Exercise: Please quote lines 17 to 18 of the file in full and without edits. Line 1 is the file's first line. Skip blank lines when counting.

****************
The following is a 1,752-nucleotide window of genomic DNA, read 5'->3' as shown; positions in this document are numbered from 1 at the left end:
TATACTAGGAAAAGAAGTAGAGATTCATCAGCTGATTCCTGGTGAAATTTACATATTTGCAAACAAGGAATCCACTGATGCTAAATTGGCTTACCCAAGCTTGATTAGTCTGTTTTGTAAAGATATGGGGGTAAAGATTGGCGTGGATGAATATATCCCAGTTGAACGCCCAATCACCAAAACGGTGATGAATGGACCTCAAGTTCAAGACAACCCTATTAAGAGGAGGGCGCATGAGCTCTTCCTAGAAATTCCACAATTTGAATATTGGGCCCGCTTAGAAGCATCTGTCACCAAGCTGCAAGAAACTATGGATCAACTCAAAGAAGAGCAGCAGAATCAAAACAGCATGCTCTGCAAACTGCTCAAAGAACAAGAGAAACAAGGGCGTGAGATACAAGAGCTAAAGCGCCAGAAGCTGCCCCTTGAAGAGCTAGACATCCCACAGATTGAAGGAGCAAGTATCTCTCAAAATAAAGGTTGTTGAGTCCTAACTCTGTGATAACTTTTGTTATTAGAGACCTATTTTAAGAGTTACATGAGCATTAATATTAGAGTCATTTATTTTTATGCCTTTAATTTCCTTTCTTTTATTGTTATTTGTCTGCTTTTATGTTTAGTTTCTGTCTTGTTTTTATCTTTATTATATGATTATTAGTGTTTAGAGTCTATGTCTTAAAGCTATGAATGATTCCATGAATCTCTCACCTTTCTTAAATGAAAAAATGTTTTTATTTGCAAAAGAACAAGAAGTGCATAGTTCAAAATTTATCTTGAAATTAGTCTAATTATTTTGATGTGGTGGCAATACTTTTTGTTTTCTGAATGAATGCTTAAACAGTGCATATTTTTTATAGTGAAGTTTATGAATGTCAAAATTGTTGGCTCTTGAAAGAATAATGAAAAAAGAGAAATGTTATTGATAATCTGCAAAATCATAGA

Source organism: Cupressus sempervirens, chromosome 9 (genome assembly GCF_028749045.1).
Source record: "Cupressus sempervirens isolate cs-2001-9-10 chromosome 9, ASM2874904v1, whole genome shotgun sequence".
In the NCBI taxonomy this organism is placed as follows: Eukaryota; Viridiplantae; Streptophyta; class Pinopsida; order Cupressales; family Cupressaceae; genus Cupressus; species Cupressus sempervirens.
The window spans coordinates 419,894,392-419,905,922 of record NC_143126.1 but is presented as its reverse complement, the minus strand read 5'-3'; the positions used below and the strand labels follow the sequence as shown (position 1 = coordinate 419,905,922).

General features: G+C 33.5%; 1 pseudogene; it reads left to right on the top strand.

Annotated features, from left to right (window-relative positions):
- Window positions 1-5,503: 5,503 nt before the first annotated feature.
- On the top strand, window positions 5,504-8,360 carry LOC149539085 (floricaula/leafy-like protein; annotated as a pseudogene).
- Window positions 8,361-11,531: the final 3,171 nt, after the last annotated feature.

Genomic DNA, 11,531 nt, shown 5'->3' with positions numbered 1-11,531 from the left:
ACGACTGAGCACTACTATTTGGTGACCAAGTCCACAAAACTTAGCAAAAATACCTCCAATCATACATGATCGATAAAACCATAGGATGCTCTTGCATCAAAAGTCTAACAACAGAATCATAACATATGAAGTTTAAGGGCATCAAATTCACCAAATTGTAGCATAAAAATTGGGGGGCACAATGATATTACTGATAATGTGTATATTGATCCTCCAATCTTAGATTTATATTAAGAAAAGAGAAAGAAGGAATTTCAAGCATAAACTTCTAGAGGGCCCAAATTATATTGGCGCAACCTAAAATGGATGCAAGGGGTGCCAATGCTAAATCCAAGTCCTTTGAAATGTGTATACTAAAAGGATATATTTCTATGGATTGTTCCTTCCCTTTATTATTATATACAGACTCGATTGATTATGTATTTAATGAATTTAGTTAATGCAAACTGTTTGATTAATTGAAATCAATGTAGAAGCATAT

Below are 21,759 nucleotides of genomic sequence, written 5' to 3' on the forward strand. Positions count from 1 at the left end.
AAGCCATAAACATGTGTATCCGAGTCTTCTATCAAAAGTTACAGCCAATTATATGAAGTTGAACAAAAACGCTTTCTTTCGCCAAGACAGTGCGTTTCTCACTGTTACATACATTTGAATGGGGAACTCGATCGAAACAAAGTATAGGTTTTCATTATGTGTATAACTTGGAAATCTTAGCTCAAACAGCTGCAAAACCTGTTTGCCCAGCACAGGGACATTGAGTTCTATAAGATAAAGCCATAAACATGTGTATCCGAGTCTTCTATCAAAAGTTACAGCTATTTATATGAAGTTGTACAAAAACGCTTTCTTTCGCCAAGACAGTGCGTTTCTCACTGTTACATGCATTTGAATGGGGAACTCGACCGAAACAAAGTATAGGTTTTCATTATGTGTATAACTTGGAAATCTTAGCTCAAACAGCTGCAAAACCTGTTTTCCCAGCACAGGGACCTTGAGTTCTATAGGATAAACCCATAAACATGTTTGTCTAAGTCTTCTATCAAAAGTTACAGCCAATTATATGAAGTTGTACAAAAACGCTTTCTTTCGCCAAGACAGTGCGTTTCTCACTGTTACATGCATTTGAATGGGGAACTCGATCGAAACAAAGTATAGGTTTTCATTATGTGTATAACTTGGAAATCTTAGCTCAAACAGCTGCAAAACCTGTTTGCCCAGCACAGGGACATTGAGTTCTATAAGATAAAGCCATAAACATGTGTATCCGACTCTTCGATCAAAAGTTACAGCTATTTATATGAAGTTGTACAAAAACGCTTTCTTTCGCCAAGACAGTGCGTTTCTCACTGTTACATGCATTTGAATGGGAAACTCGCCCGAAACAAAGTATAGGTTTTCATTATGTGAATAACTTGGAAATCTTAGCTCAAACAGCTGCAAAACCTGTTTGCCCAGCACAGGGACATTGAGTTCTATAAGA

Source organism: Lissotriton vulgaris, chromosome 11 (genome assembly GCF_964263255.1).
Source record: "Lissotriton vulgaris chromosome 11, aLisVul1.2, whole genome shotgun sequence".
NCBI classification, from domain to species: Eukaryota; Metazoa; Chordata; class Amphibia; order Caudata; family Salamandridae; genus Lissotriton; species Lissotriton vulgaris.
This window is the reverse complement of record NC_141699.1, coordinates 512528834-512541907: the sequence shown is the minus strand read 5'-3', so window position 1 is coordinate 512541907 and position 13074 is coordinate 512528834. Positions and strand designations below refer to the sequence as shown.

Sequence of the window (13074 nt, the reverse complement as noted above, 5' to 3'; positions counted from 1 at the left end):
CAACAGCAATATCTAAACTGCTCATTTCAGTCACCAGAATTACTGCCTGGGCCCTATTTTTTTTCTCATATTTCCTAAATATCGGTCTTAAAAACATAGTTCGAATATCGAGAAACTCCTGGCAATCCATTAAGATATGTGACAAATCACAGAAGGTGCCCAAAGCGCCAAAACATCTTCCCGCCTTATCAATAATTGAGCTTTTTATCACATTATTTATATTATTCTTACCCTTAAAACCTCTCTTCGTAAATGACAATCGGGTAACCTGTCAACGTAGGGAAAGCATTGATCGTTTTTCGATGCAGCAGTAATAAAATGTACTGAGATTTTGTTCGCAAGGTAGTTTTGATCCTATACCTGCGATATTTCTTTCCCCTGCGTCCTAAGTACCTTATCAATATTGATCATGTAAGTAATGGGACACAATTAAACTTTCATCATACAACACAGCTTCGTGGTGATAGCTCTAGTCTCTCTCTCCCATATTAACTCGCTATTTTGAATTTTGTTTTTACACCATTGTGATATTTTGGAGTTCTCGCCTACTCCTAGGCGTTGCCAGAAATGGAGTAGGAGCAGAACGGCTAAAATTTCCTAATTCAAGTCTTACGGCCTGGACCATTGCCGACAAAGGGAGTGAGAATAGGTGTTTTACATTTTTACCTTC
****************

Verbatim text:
Source record: "Lissotriton vulgaris chromosome 11, aLisVul1.2, whole genome shotgun sequence".
NCBI classification, from domain to species: Eukaryota; Metazoa; Chordata; class Amphibia; order Caudata; family Salamandridae; genus Lissotriton; species Lissotriton vulgaris.